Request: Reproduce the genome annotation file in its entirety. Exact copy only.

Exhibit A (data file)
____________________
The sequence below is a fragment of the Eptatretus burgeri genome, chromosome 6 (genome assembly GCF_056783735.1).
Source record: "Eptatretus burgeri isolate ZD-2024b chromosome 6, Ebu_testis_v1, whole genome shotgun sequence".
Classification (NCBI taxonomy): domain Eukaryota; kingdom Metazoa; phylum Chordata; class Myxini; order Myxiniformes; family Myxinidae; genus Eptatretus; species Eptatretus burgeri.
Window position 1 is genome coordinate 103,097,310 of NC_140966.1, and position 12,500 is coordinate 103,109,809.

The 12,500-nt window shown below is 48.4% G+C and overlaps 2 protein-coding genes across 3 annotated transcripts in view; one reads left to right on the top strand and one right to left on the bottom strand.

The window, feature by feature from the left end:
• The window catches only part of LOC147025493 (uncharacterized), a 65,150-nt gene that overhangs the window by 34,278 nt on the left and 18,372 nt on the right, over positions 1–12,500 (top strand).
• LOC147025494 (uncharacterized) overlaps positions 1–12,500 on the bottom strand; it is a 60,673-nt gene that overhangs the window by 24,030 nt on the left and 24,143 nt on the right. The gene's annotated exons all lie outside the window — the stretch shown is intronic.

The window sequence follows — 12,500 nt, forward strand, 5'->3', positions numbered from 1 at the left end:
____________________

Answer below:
The sequence below is a fragment of the Eptatretus burgeri genome, chromosome 6 (genome assembly GCF_056783735.1).
Source record: "Eptatretus burgeri isolate ZD-2024b chromosome 6, Ebu_testis_v1, whole genome shotgun sequence".
Classification (NCBI taxonomy): domain Eukaryota; kingdom Metazoa; phylum Chordata; class Myxini; order Myxiniformes; family Myxinidae; genus Eptatretus; species Eptatretus burgeri.
Window position 1 is genome coordinate 103,097,310 of NC_140966.1, and position 12,500 is coordinate 103,109,809.

The 12,500-nt window shown below is 48.4% G+C and overlaps 2 protein-coding genes across 3 annotated transcripts in view; one reads left to right on the top strand and one right to left on the bottom strand.

The window, feature by feature from the left end:
• The window catches only part of LOC147025493 (uncharacterized), a 65,150-nt gene that overhangs the window by 34,278 nt on the left and 18,372 nt on the right, over positions 1–12,500 (top strand).
• LOC147025494 (uncharacterized) overlaps positions 1–12,500 on the bottom strand; it is a 60,673-nt gene that overhangs the window by 24,030 nt on the left and 24,143 nt on the right. The gene's annotated exons all lie outside the window — the stretch shown is intronic.

The window sequence follows — 12,500 nt, forward strand, 5'->3', positions numbered from 1 at the left end: